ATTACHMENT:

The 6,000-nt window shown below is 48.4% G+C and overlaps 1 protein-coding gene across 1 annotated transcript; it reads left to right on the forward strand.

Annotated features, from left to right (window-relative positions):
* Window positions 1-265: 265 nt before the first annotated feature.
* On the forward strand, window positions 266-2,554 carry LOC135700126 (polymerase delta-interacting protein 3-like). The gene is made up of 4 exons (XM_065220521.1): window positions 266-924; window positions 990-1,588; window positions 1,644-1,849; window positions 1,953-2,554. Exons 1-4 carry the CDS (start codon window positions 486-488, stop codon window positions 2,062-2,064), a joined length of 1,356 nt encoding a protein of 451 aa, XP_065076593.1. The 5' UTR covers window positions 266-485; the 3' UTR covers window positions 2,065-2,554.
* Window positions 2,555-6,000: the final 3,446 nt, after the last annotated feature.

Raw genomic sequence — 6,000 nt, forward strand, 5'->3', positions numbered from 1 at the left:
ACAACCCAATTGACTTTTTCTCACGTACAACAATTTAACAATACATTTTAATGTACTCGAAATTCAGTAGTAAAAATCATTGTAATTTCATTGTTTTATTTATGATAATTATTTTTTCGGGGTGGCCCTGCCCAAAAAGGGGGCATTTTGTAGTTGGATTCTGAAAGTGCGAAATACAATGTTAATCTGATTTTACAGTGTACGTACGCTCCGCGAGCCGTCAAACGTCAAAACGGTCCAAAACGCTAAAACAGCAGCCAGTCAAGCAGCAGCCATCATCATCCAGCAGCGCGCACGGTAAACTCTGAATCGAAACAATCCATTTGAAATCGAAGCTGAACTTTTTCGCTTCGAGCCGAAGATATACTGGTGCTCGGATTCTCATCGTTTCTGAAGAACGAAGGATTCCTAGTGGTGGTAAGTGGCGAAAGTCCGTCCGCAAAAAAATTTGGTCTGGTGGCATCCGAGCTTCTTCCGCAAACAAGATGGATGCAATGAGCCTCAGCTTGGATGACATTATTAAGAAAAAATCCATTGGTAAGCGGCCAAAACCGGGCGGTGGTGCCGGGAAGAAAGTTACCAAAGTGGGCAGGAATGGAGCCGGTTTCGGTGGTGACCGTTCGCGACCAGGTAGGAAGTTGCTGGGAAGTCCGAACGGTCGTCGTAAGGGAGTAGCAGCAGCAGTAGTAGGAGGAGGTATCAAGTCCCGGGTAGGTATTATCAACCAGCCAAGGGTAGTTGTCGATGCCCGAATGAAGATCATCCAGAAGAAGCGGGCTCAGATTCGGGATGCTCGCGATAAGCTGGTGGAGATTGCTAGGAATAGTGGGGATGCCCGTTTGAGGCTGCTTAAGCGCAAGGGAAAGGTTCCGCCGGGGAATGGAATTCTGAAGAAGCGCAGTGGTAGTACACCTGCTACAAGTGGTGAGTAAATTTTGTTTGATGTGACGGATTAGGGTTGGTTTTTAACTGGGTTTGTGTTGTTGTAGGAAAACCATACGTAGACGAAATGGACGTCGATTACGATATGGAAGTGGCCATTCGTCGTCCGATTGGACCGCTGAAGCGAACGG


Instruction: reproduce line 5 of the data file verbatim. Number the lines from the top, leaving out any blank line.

* Window positions 2,555-6,000: the final 3,446 nt, after the last annotated feature.